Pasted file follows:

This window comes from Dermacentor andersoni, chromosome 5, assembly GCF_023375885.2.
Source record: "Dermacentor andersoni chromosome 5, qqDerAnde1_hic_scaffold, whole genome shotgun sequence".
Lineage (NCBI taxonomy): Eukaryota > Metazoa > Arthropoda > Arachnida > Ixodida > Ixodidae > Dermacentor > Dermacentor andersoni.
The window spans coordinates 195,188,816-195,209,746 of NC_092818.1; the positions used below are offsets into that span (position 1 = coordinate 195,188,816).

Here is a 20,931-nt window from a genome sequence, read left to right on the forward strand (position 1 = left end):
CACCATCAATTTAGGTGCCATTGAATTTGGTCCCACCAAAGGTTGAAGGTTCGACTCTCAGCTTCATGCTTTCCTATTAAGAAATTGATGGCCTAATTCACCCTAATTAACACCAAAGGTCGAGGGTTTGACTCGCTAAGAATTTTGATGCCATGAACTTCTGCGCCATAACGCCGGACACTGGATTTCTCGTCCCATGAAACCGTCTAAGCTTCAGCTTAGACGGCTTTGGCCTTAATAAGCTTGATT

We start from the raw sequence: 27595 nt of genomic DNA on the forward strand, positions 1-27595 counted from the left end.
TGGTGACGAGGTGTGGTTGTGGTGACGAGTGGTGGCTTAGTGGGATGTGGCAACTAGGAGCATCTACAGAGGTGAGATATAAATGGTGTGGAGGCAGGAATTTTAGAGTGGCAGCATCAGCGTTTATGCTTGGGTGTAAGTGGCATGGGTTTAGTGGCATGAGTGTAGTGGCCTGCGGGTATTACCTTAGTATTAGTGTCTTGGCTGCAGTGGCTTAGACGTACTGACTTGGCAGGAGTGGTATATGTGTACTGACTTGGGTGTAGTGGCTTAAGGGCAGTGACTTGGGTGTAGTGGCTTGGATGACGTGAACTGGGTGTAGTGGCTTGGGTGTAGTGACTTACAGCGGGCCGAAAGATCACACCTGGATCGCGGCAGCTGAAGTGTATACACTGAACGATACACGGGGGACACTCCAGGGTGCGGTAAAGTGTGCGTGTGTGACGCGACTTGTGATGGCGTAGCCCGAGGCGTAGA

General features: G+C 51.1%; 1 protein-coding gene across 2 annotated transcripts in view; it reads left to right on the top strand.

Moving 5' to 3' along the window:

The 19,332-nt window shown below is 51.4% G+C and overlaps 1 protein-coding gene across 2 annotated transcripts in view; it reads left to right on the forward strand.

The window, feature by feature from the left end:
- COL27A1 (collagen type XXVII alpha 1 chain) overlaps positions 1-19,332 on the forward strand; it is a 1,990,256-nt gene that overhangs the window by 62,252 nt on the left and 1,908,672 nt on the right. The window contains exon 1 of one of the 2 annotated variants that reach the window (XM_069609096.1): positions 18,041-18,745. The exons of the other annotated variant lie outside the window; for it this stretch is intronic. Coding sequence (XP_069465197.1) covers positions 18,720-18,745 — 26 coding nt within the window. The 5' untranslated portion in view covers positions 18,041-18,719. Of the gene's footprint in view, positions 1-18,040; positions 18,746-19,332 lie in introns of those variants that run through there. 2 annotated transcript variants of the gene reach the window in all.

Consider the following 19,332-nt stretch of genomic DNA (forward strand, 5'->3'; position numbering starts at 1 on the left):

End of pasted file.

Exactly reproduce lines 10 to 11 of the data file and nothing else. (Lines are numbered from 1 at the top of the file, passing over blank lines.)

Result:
Moving 5' to 3' along the window:

The 19,332-nt window shown below is 51.4% G+C and overlaps 1 protein-coding gene across 2 annotated transcripts in view; it reads left to right on the forward strand.